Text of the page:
Q: What is new about your book/research that sets it apart from other books in the field?

It is the only up-to-date, consumer-targeted book about neuropathy written by a neurologist on the market. The last such book was published 10 years ago. There has been a lot of progress in the last 10 years in the diagnosis and treatment of neuropathy.

The book walks the reader through the anatomy and function of nerves, the ways that nerves are damaged, decodes the neurological exam, explains common tests and why they are performed, describes treatment with and without medication and ends with a discussion of lifestyle issues that affect, and are affected by, nerve damage.

Q: Did you encounter any eye-opening statistics while writing your book?

It is estimated that 20 million Americans have neuropathy – that is a staggering number. For a third of these people, a cause is not found. While diabetes mellitus is currently the most common cause of neuropathy in the world, until recently, it was leprosy.

Q: Does your book uncover and/or debunk any longstanding myths?

Persons with neuropathy have no barrier to exercise or to a fully satisfying sex life! Neuropathy symptoms are due to damage to the physical structures called nerves and not to “being nervous” or “having nerves”.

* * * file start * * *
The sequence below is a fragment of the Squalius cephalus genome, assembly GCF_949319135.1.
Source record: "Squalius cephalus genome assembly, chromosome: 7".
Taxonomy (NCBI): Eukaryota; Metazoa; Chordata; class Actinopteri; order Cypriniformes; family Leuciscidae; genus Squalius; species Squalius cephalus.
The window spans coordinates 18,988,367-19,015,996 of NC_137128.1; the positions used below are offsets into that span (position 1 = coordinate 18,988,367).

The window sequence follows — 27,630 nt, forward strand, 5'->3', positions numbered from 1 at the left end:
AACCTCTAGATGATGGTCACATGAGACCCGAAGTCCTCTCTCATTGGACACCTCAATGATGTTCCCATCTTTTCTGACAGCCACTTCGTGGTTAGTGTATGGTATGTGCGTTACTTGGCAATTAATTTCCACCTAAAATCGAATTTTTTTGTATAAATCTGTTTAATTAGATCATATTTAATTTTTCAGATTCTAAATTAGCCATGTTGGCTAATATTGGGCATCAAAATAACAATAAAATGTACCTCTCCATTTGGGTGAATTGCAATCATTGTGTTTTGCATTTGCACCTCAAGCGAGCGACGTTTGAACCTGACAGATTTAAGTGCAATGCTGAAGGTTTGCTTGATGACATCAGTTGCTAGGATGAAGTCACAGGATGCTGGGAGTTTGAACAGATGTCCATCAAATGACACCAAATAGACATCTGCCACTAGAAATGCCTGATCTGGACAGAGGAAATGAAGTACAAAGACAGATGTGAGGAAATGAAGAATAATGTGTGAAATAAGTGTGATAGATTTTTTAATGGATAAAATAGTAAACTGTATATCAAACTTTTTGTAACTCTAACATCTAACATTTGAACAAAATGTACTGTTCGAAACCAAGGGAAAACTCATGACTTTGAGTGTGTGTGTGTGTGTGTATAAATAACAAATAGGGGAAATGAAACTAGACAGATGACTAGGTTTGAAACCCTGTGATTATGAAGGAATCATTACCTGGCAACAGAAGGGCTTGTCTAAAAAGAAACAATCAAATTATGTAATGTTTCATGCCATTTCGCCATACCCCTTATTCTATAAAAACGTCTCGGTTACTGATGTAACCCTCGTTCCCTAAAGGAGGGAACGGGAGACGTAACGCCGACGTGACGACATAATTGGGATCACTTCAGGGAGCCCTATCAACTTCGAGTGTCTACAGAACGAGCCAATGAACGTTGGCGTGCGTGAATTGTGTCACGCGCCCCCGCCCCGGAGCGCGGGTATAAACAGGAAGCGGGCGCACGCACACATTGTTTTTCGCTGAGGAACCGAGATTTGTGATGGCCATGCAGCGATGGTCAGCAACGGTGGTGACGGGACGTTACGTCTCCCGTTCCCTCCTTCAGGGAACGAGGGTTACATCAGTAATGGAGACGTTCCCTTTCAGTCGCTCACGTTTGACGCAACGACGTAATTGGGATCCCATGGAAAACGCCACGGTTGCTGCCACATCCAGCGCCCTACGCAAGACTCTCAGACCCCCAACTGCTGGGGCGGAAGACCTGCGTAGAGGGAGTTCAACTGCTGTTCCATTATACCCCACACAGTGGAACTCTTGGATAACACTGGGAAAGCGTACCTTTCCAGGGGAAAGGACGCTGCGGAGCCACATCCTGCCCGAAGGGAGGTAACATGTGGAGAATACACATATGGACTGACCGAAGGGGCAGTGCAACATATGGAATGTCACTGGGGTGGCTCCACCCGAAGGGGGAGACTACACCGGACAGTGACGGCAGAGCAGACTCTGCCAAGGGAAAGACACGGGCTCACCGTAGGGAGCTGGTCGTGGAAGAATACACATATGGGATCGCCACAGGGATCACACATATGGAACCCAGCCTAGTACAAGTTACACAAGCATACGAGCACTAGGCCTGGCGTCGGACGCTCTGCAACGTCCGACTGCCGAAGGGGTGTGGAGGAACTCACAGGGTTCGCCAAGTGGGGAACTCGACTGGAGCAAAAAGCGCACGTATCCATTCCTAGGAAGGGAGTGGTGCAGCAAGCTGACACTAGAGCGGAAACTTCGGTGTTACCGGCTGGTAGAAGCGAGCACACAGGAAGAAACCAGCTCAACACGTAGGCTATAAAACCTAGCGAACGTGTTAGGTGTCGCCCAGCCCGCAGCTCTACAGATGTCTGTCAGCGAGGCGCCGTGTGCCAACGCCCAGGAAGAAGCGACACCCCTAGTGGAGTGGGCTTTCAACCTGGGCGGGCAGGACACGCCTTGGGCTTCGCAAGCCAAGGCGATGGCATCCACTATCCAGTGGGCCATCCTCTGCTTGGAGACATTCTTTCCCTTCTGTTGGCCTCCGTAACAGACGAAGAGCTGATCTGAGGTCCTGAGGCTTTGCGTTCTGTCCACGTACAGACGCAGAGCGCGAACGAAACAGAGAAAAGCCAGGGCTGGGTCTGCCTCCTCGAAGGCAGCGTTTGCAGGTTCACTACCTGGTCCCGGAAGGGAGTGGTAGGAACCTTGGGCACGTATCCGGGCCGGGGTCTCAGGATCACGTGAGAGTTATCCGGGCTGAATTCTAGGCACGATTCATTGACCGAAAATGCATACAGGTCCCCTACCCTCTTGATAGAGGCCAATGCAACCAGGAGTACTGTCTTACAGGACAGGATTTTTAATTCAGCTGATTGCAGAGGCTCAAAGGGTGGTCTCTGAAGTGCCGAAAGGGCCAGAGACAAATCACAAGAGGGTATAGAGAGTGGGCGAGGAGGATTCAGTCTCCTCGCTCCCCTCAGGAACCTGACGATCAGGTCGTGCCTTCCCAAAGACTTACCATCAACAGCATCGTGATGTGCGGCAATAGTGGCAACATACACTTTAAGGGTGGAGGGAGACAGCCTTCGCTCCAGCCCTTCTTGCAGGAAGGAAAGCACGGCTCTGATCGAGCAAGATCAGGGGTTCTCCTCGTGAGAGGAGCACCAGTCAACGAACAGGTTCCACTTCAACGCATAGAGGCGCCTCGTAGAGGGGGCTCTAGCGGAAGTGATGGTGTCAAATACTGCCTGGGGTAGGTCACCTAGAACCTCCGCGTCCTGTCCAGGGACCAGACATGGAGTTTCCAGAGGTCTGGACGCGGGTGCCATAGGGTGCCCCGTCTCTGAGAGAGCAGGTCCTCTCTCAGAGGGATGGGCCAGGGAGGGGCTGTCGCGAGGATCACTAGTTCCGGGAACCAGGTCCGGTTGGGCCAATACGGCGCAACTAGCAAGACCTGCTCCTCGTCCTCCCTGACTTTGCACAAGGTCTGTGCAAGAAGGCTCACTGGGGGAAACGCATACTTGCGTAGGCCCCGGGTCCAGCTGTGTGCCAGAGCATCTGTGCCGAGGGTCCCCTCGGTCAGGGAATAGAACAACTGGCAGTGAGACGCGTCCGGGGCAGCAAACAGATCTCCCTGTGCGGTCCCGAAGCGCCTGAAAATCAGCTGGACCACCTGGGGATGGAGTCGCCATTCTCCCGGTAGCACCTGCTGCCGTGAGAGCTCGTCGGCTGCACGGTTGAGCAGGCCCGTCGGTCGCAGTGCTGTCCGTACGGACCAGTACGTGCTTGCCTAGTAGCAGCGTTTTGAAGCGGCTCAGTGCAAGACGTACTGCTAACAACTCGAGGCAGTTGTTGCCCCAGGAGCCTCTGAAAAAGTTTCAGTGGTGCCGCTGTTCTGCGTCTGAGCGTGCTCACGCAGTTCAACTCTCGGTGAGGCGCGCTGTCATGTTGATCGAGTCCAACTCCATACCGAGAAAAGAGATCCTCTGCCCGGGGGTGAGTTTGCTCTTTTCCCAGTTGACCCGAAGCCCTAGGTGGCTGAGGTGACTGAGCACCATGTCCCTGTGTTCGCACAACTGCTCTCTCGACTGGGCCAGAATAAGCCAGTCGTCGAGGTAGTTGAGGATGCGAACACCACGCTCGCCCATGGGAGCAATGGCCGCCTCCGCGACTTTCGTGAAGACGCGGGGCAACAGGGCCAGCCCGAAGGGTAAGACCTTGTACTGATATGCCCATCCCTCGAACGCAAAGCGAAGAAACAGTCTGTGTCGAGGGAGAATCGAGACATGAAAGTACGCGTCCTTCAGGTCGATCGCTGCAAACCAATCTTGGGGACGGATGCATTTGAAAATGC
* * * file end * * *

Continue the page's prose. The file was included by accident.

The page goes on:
Q: What is the single most important fact revealed in your book and why is it significant?

That for many people with neuropathy, the path to symptoms relief is in their own hands. This is particularly true of neuropathy caused by diabetes mellitus and alcohol use. Patients who are empowered to control their illness will be more successful in leading the fullest possible life.

Q: How do you envision the lasting impact of your book?

I hope the book serves as a reference for people with neuropathy and their families. My goal is to educate patients about this one aspect of their own bodies. I hope the book is something they will use to “look up” information about their illness. In addition, I hope it will give them “permission” to question their physicians and make sure all of their questions are answered to their satisfaction.

Q: What do you hope people will take away from reading your book?

I would like patients to know that there is a reason the doctor asks certain questions, performs the physical examination in a certain way and orders certain tests. I want patients to know “what the doctor is thinking’ at each step of the office visit. There is a lot an individual can do to prevent, mitigate and alleviate symptoms of neuropathy. Individuals with neuropathy can lead full and happy lives.

Janice F. Wiesman, MD, FAAN, is an associate clinical professor of neurology at New York University School of Medicine and an adjunct assistant professor of neurology at Boston University School of Medicine. She is the author of Peripheral Neuropathy: What It Is and What You Can Do to Feel Better​.

No comments:

Post a Comment

All comments welcome but advertising your own service or product will unfortunately result in your comment not being published.